which can hardly be engineered).Numerical Simulation of Thermal Warping and Buckling in Enamelled Steel Parts Hence. 341 .αe is the difference between the thermal coefficients of steel (s) and enamel (e). While the influence of the stiffness ratio n is not pronounced (n ≈ 1/3. the thermal deflection δ(T) is linearly dependent on the temperature drop (T – TN). αs . 4. again. the thermal deflection at temperature T can be written as δ (T ) = K L2 (α s − α e )(T − TN ) H where TN is the neutral temperature. intersecting the neutral fibre and the corresponding compressive stress state in the enamel layer is given by [3] σ e ( z ) = σ max − where 2δ Ee z L2 σ max = δ L2 he E e 1 + m 2 n (3 + 4 m ) 3 m 2 n (1 + m ) is the maximum compressive stress at the enamel interface. Note that this value for σmax is. and K= 3 (1 + m ) 2 ⎛ 1 ⎞ 2 ⎟ 3 (1 + m ) + (1 + m n )⎜ m 2 + ⎜ mn⎟ ⎝ ⎠ is a function of the dimensionless stiffness n= and the relative enamel thickness Ee Es he hs m= Thus. highly dependent on the relative enamel thickness m. H = he + hs is the total height. with the conventions of Fig. the relative enamel thickness m is very important. The resulting through-thickness stress distribution shows a superposition (Fig.3 (see Fig.αe) between the steel and the enamel. and the difference in dilatation (αs . 4) of • the uniform compressive stress in the enamel • the uniform tensile stress in the steel substrate • the linear bending stresses. 5). especially for 0 < m < 0. and after some algebraic manipulations [2].

This accelerated test method gives. 5 Influence of relative enamel thickness on thermal deflection Finite element simulation of Klotz test In order to predict thermal warping. an enamelled steel sample is heated by an electric current. with 342 . In this procedure. The measured parameters comprise the various typical temperatures (i.XXI International Enamellers Congress Fig. and the resulting thermal deflection is measured with an inductive displacement sensor. 4 Stress distribution in steel/enamel system at room temperature Fig. a summary of the complex physical properties of the steel/enamel composite system. Based on these parameters. TN and TE). while the temperature is monitored with an infrared pyrometer. the composite shell theory was applied for a specific set of enamel properties. and the deflection values are directly related to the enamel stresses. the quality of an enamelled system can be judged. within less than 15 minutes after enamelling. TG. a simple Klotz test is simulated first. In our thermomechanical model.e.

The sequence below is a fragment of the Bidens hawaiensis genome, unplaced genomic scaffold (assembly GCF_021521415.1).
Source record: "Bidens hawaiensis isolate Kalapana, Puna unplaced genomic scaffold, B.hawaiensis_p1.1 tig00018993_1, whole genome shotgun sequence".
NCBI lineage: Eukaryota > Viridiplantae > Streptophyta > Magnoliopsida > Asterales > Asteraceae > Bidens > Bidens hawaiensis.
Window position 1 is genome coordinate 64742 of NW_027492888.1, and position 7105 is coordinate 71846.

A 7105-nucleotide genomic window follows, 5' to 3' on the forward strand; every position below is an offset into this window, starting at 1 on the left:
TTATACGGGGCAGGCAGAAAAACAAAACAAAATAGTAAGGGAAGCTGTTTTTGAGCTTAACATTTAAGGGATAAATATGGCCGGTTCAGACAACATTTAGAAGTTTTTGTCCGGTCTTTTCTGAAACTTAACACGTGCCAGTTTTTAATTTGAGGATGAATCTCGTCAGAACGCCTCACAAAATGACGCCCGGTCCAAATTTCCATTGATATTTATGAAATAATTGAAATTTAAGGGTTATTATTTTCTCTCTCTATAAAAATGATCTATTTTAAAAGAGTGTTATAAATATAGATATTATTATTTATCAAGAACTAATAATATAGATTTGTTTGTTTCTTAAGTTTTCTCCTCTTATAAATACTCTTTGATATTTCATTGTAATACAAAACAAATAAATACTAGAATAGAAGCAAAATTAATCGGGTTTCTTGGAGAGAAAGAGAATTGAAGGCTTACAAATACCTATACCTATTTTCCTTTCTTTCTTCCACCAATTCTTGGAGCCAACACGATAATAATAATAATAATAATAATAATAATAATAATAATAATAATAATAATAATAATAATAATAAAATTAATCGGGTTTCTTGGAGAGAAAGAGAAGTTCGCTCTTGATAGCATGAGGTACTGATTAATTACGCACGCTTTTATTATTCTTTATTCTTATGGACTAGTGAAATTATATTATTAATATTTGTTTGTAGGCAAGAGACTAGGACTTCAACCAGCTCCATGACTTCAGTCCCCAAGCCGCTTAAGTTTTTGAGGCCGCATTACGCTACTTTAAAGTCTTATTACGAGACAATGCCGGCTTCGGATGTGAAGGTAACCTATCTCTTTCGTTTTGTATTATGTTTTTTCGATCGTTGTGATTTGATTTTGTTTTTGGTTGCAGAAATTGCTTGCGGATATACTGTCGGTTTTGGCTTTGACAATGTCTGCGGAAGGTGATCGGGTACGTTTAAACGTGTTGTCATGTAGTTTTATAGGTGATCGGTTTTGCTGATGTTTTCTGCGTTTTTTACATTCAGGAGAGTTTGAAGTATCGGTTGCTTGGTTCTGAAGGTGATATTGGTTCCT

This process is basically governed by the same mechanism as the steel/enamel cantilever beam. especially to predict • thermal buckling.Numerical Simulation of Thermal Warping and Buckling in Enamelled Steel Parts • temperature dependent sitffnesses Ee(T) and Es(T) • dilatometric data for αe(T) and αs(T) • neutral temperature TN = 350°C as initial condition • steel substrate thickness hs = 1.5 mm • total enamel layer thickness he = 0. This might explain why asymmetric warping is observed after enamelling. 6 Comparison between experimental and simulated Klotz test deflection Numerical prediction of thermal warping and buckling The validated finite element model can be applied to simulate real-scale enamelled steel parts. Modal analysis leads to the belief that unstable collapse might occur under thermal loading. since αe < αs for T < TN. which is an unstable deformation mode. 343 . and one can observe that • the simulation/experiment starts with an enamelled (and buckled) specimen • he compressive stress state at room temperature is very well predicted • the simulated curve exhibits some overshoot at higher temperatures. connected with the frequency response of the enamelled part. which is a stable deformation mode. • thermal warping. related to the difference in thermal expansion between steel and enamel. where thermal dilatation measurements are most difficult Fig.3 mm Fig. 6 shows that the simulated deflection of the specimen is in very good agreement with the experimental data. Uniform buckling (in the direction of the enamel layer) can never be avoided.

with a low sheet thickness. Duprez and P. Gousselot. [4] Predicting thermal buckling in enamelled architectural panels. 8). (1955). buckling can hardly be avoided [4]. Especially slender designs. pp. S.H. Journal of the Optical Society of America 11. [2] Analysis of bimetal thermostats. Hoferlin. pp. For instance. [3] Residual stresses in metal-ceramic bonded strips. Hsueh and A.I. E. R. 8 Distortion of flat architectural panels after enamelling References [1] Fundamental thermal deflection analysis of enamel-metal systems. 7 Thermal buckling and warping in enamelled steel parts Fig. we now have both analytical and numerical tools to simulate and predict these problems. accepted for the 21st International Enamellers Congress. C. 288-292. Journal of the American Ceramic Society 68(5).H. Journal of the American Ceramic Society 39(8) . 241-248 (1985).G.L. L. pp. Timoshenko. 233-255 (1925). Fig.XXI International Enamellers Congress Fig. 344 . This allows us to derive design guidelines for enamelled steel parts. Nonetheless. when a flat architectural panel moves through an enamelling furnace (Fig. 7 shows the simulation of thermal buckling (for a hob-top) and thermal warping (of a baking tray) for household appliances. Cook and A. Van den Abeele. Shangai (18-22/05 2008). are prone to these distortions. J. F. Lauchner. Andrews. Evans.

Sign up to vote on this title
UsefulNot useful